Mark Pritchard MP: Does Britain need a Missile Defence Shield?
Defence experts claim that Iran may have the
technical capability to develop a long-range Inter-Continental Ballistic
Missile by 2010. North Korea has already developed its Taepo Dong -2
Ballistic Missile which is within striking distance of Japan, South Korea, and
US bases in Asia. However, it is Pyongyang’s development
of a ballistic missile with a 6,700 km range that concerns Western intelligence
agencies most. This missile would put the United States’ western
It is within this fragile security context that the United States is continuing with the deployment of its Ballistic Missile Defence System (BMDS). Co-ordinated by The Missile Defence Agency (MDA) in the Pentagon the primary purpose of the BMDS, is to “to protect the United States, its deployed forces, allies and friends”. However, Pentagon watchers confirm the primary focus of the multi-billion dollar programme is to defend the United States from incoming ballistic missile attack and to ensure American dominance in what Pentagon chiefs call “the missile defence battlespace”. The MDA has already successfully tested and deployed both defensive and offensive weapon systems - providing the United States with counter-missile superiority.
The missile defence shield is provided through a series of fixed site sensors and interceptors at highly fortified locations in Alaska and California. Mobile sensors and interceptors are deployed aboard Aegis destroyers and cruisers. Airborne-launched systems, using highly advanced laser weapons, remain on permanent standby fixed to specially modified Boeing 747 aircraft. Pentagon officials claim the BMDS system is now so well advanced that the US military can successfully detect and destroy multiple ballistic missile launches - simultaneously.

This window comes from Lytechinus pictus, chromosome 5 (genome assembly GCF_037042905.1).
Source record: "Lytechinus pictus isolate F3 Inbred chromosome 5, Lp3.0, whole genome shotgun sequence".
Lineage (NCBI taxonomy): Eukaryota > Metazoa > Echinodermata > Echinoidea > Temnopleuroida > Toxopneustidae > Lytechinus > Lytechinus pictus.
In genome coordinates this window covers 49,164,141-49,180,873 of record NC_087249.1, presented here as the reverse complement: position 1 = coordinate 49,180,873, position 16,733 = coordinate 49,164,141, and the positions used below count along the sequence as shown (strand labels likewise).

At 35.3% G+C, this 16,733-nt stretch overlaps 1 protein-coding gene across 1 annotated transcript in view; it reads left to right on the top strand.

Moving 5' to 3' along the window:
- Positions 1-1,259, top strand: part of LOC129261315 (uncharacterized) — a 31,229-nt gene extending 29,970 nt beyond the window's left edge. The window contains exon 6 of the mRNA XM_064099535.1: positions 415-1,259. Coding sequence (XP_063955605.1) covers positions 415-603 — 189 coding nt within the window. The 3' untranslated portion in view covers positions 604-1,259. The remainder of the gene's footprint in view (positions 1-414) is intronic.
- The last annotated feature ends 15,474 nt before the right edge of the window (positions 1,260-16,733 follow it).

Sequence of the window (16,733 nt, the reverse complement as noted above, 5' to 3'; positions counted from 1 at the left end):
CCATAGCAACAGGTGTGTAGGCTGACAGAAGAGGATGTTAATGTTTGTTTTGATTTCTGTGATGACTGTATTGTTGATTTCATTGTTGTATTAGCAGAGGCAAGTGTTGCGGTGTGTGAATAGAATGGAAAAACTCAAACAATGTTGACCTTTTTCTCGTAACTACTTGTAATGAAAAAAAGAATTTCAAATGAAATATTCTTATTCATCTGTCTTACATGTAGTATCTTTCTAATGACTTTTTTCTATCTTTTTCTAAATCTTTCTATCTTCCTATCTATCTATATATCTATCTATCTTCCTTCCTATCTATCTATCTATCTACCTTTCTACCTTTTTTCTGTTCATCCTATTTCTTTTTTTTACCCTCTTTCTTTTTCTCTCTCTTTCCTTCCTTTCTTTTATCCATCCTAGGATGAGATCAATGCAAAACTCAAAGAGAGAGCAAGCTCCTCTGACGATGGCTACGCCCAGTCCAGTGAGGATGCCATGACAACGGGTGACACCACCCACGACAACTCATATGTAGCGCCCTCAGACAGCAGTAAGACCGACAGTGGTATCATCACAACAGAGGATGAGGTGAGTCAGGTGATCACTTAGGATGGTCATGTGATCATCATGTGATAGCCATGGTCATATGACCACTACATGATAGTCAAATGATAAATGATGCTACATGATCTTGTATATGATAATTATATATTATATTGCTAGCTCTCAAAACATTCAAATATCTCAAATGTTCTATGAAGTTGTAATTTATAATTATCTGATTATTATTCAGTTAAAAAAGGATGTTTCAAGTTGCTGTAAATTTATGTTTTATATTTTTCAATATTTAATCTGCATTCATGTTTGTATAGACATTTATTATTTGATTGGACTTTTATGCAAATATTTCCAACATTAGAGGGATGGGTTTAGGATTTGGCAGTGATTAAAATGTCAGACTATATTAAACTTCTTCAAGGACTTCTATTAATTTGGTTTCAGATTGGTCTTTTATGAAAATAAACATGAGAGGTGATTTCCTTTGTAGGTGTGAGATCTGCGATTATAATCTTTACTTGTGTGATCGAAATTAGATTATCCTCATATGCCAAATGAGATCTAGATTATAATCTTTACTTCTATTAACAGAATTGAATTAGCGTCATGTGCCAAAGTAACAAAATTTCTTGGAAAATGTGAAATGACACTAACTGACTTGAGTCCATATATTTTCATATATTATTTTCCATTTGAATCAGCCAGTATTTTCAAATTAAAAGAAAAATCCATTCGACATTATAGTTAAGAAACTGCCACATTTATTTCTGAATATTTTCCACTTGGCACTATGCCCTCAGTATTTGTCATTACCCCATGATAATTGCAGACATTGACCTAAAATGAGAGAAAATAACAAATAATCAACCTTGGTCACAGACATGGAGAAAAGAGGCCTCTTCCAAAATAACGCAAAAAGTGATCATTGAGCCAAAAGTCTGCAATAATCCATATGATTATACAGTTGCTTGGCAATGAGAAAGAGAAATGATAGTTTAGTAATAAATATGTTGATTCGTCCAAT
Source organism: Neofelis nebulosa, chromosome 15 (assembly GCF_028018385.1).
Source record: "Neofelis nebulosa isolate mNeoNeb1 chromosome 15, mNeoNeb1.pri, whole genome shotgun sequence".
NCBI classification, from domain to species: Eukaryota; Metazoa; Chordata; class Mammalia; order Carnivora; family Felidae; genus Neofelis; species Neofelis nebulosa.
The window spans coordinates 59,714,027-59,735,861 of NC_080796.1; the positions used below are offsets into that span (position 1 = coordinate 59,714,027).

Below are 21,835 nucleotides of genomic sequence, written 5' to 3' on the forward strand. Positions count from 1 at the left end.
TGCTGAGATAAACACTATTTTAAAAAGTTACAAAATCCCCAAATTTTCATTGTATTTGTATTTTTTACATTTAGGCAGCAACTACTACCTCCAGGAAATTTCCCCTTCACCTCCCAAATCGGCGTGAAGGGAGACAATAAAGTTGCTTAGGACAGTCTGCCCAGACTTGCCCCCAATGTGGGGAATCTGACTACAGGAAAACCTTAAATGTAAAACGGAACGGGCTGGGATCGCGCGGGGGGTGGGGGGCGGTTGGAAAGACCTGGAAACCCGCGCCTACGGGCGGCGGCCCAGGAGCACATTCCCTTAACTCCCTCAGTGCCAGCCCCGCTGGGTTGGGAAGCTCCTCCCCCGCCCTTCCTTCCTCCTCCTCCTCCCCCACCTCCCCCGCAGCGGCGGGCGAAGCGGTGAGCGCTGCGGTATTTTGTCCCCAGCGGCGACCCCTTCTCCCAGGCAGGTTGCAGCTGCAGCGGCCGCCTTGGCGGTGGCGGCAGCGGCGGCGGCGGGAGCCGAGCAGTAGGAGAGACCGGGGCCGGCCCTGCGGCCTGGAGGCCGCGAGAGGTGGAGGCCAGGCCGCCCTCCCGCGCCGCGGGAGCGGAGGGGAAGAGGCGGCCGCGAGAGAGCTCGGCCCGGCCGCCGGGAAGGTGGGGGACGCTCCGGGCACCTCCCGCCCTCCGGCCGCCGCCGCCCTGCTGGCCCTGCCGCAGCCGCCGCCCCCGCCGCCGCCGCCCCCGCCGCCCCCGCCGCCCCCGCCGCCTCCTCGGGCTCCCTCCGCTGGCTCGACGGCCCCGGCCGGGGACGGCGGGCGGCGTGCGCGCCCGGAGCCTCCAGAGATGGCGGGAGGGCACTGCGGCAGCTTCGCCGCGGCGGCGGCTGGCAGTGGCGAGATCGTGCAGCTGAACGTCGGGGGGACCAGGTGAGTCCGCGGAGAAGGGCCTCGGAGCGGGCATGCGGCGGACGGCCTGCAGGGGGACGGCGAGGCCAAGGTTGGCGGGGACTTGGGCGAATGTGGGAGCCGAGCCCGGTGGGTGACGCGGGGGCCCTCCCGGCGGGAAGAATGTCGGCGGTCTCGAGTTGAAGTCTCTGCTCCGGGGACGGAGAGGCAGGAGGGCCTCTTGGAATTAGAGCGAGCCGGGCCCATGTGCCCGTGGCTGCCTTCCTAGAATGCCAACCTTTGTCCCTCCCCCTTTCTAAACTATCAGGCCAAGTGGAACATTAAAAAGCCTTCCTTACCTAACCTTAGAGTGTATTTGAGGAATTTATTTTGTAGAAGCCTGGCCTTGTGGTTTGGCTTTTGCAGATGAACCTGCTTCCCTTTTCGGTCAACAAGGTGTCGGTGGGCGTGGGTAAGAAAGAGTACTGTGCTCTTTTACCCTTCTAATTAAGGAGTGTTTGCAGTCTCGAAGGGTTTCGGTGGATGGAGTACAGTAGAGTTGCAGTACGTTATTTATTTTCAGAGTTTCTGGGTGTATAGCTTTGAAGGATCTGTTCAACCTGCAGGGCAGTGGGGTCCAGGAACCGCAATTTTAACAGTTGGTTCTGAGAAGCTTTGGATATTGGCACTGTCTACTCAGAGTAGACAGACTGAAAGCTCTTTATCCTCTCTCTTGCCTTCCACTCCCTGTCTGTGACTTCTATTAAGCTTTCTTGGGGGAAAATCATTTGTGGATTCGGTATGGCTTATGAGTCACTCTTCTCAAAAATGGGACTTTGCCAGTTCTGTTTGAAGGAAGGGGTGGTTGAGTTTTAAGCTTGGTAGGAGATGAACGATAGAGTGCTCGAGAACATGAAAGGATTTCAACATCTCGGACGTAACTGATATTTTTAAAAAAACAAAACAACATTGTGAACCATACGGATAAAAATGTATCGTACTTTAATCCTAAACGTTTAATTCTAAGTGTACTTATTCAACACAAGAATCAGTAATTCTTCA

So what of Britain’s missile defence? Those
opposed to any form of UK-based missile defence shield argue that no ICBM
threat exists and that neither North Korea nor Iran have developed missiles
within striking range of
Britain now needs to decide whether
it wants to sign up. The US Administration is currently looking for a European site which will
serve as the ‘third site’ for the Shield’s fixed site interceptors. Pentagon
officials have confirmed that
The question should not be: are we a target? rather, how can
Britain defend itself given we are already a target?
The Ministry of Defence’s lack of ‘strategic urgency’ on developing
measures to combat missile threatis in stark contrast to the actions of both
the Japanese and South Korean governments. Both countries have recently
purchased ship-based American PAC3 interceptor missiles, which are providing a
missile shield from rogue and/or targeted missiles from
Britain is now in the ludicrous position of knowing when we are coming under attack but not being capable of doing anything about it.
We are able to alert the Americans if they are coming under attack at the same time, but it is only our American cousins who are currently capable of foiling such an attack – an attack on their own shores.
Is it not time for the government to answer why Britain is accepting all
the risks of what is, to date, an ‘American Shield’, but is still not in
receipt of any obvious ‘protective benefits’ for the United Kingdom? Indeed,
unless Britain becomes an equal partner
with equal protection
If Britain did become an equal
partner, then the cost of deploying and storing interceptor missiles should be
paid for by the Americans. This would be an acceptable quid pro quo for
the American radar sensors at Fylingdales? The Pentagon should choose
Only a few years ago the successful development of a workable Ballistic
Missile Defence Shield which could successfully detect, track, and intercept
enemy missiles was dismissed by military chiefs, on both sides of the